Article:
first published on June 1, 2018 by Josh
The A-29 Embraer EMB 314 Super Tucano light attack aircraft was declared the winner of the US Light Air Support contract competition over the Hawker Beechcraft AT-6B Texan II in 2011, winning it the position as the primary light aircraft for the Afghan Air Force, who purchased roughly 20 of the aircraft in 2013. It wasn’t until 2016 that the first four aircraft arrived, with another four slated to arrive at the end of the same year, and pilots began training to conduct combat operations with the air frame. In 2017, the aircraft were used in approximately 2,000 sorties, or an average of 40 times per week for the entirety of the year with the record being set at 80 sorties in a single in October of 2017.
It wasn’t until March of 2018 that the Afghan Air Force finally was trained on, and able to complete an airstrike using the laser-guided GBU-58 Paveway II bomb. Just recently, the Afghan Air Force Public Affairs Team released a reel of footage taken from the gun-mounted camera systems of the A-29 Embraer EMB 314 Super Tucano light attack aircraft showing three minutes of footage where the Afghan Air Force successfully dropped more GBU-58 Paveway II bombs on targets of opportunity against both ISIS-K and the Taliban across the war-torn nation of Afghanistan. You can view the first instance of the Afghan Air Force dropping a laser guided munition at this link.
On top of these airstrikes, that are fully controlled by the Government of Afghanistan and her armed forces, a multitude of ground operations have been carried out to regain control of key terrain inside of the nation. These engagements, largely conducted without the support of Operation Resolute Support, have been a key factor in the success of eliminate the Taliban and ISIS-K from the nation and restoring control of Southern Afghanistan to the control of the Government. Just three months after the AAF successfully completed training on the GBU-58 munition, the AAF loaded, manned, and dropped the weapon system with perfect precision in a combat environment with minimal aid from Operation Resolute Support advisers.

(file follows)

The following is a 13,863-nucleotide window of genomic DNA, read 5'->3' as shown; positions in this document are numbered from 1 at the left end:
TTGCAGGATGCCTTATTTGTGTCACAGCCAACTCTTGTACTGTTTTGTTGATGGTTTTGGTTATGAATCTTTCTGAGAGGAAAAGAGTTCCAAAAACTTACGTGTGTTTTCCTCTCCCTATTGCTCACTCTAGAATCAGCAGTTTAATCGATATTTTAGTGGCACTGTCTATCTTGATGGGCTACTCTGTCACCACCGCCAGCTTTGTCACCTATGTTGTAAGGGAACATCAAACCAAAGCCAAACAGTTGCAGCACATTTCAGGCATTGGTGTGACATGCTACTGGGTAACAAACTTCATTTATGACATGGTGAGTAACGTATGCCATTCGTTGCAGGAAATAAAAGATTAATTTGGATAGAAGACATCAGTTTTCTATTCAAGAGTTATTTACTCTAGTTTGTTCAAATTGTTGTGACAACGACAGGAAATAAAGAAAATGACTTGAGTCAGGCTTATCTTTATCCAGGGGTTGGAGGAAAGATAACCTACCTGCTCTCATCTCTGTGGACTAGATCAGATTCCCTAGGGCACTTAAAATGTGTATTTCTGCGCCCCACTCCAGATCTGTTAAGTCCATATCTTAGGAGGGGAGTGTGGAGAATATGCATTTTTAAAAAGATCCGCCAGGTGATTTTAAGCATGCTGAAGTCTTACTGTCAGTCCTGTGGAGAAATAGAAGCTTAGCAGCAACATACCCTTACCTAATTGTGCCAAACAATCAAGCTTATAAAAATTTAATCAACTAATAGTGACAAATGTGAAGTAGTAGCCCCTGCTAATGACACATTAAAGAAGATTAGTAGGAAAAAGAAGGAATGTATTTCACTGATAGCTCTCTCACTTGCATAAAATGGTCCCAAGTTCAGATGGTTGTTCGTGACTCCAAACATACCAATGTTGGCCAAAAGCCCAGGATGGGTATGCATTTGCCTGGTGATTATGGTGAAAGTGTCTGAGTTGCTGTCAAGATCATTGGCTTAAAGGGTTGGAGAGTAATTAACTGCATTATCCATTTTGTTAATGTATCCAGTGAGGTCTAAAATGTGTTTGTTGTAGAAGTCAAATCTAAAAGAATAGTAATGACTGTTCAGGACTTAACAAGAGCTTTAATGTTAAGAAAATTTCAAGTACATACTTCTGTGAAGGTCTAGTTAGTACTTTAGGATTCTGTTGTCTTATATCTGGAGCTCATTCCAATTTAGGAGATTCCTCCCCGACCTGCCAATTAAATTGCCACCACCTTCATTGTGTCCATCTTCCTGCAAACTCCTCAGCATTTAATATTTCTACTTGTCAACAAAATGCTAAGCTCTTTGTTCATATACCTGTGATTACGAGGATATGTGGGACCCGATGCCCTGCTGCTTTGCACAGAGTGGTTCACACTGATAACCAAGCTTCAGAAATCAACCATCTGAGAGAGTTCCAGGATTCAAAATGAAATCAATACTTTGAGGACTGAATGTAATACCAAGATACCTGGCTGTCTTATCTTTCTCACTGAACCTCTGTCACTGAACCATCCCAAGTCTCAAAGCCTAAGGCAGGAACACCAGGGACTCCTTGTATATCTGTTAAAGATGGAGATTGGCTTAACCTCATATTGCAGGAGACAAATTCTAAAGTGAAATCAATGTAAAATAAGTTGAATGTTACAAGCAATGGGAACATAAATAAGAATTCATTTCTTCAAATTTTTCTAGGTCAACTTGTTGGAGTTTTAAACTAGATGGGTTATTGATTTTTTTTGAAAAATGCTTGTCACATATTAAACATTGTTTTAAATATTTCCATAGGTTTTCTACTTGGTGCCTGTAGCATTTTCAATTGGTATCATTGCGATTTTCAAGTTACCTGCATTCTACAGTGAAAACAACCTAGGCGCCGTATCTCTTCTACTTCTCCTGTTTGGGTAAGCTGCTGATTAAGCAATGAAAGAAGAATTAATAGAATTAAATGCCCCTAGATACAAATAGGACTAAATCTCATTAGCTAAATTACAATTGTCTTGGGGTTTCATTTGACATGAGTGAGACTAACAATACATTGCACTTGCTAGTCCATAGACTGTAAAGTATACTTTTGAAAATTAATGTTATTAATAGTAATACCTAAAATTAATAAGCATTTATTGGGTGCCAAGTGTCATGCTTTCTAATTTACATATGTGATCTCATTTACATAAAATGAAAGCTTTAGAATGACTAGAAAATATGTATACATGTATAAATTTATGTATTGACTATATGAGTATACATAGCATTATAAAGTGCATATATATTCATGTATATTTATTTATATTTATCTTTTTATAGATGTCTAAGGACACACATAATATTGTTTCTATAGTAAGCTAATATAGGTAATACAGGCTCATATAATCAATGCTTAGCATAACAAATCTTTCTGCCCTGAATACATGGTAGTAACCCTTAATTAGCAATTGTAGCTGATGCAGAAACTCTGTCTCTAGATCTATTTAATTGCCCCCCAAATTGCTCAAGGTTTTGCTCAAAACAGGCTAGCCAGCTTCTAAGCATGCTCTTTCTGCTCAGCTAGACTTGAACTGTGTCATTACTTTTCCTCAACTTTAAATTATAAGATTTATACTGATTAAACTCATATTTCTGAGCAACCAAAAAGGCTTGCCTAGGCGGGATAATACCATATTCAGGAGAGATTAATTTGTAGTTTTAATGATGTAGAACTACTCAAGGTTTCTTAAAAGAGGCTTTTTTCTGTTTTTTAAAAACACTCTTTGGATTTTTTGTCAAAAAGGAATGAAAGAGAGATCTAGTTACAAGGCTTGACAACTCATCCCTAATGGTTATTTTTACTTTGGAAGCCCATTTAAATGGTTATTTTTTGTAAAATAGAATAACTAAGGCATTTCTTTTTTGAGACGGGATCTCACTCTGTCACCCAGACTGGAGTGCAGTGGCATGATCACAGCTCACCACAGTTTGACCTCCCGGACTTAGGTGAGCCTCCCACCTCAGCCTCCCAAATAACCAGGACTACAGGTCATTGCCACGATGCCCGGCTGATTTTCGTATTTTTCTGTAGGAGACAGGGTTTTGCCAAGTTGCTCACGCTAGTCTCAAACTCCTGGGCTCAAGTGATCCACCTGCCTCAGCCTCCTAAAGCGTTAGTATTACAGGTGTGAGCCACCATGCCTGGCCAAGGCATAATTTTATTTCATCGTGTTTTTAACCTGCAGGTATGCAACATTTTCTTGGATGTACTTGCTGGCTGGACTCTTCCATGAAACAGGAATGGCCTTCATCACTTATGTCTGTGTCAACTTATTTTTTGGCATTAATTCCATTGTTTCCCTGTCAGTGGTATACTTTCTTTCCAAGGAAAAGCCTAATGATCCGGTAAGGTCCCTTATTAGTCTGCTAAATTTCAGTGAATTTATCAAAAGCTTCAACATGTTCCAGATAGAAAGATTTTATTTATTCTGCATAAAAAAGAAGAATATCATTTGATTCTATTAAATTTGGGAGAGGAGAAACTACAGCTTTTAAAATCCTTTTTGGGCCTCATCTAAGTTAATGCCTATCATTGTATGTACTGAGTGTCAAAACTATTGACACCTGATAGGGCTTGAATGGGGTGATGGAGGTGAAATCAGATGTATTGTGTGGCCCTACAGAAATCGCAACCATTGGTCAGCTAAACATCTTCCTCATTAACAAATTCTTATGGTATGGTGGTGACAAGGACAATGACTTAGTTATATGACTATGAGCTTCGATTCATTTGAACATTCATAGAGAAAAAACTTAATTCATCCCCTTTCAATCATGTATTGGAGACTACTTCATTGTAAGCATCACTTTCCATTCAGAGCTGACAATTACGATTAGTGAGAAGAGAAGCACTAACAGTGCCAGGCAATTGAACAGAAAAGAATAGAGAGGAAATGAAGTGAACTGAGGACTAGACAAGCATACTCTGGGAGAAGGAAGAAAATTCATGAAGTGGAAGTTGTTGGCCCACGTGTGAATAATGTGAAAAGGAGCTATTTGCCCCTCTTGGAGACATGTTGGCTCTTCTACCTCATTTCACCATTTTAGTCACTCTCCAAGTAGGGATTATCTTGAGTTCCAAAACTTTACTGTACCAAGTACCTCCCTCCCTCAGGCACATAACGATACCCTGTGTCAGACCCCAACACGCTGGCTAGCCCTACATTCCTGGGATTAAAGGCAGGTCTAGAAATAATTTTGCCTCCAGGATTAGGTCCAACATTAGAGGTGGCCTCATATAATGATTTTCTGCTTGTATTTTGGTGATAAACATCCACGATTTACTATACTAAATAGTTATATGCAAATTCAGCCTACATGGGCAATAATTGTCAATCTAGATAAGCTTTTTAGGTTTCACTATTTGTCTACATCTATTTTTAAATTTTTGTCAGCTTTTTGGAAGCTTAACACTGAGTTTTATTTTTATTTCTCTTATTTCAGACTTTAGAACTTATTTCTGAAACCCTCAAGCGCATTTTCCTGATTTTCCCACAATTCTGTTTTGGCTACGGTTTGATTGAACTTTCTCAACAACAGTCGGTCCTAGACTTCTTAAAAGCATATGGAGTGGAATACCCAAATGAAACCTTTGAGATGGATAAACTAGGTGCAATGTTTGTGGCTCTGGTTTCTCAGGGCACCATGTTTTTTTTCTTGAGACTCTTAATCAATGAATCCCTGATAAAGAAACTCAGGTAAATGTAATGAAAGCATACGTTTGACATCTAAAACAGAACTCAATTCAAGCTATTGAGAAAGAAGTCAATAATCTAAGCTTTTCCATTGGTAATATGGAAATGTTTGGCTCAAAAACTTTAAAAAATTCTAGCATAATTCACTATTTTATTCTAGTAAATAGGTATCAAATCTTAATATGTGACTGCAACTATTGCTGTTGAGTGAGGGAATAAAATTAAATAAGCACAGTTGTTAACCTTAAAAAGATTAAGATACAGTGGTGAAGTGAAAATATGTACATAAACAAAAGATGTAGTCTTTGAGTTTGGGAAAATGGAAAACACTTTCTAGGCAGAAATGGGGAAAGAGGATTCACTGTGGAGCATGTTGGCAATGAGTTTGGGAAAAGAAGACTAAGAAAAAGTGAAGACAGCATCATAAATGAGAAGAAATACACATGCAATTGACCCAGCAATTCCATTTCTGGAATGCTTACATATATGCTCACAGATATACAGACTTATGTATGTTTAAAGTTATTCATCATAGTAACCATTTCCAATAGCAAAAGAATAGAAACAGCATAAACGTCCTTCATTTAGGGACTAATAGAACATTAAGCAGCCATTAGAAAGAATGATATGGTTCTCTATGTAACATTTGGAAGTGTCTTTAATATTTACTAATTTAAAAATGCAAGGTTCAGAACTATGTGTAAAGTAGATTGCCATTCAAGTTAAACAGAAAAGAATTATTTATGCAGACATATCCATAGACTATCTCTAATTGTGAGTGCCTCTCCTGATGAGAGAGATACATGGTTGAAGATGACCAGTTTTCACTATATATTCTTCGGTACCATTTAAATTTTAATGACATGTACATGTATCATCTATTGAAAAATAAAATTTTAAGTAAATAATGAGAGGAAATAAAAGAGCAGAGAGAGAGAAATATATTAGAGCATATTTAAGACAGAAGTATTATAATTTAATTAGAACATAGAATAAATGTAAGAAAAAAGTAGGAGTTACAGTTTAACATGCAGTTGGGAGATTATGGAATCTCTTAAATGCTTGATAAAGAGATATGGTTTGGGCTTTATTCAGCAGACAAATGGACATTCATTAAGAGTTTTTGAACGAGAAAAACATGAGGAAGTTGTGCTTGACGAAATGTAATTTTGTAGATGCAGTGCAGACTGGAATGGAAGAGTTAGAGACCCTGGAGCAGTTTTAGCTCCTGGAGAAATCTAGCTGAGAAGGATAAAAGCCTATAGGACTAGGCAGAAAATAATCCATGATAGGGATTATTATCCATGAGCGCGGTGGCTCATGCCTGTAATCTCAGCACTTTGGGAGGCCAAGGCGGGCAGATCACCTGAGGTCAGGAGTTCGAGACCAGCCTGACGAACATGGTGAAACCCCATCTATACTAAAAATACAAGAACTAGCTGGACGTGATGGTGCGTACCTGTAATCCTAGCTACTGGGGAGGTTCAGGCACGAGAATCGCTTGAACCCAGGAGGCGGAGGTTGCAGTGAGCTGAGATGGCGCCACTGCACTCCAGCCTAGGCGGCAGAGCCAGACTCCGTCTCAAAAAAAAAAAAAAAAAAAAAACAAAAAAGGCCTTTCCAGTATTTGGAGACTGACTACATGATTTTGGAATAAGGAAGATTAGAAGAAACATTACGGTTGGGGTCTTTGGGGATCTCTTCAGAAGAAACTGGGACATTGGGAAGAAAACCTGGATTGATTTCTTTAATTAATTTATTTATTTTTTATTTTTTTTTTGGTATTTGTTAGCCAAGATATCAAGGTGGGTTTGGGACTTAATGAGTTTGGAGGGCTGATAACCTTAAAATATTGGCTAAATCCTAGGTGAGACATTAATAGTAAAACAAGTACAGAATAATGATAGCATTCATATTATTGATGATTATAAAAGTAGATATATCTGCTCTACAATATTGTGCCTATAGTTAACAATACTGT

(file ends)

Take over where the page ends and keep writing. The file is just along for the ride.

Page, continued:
“Key pieces that you’re seeing is that the Afghan Air Force itself, one of the more lethal organizations they have, and one that we’re looking to triple in size by 2023, is conducting significantly more air operations in direct support of the ANDSF on the battlefield, to the tune of 500 more sorties this year than they did the year before,” said U.S. Air Force Brig. Gen. Lance Bunch, director of future operations, Resolute Support, in a December 2017 press conference. These numbers have been maintained by the Afghan Security Forces for a duration of time, and have proven that the Afghan Government is preparing to take full control of operations with minimal support from outside forces.